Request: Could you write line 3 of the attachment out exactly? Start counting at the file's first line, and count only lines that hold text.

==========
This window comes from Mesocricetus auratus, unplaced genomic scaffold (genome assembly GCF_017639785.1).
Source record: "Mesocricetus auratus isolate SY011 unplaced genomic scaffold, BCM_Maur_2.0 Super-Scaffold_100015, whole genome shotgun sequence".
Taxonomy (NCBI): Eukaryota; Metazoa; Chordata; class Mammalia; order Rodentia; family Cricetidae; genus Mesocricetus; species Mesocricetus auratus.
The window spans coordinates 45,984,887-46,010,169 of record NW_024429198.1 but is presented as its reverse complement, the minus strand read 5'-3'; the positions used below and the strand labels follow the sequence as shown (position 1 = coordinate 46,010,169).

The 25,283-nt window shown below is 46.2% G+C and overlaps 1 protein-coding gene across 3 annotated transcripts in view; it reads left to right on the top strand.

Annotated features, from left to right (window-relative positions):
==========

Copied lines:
Taxonomy (NCBI): Eukaryota; Metazoa; Chordata; class Mammalia; order Rodentia; family Cricetidae; genus Mesocricetus; species Mesocricetus auratus.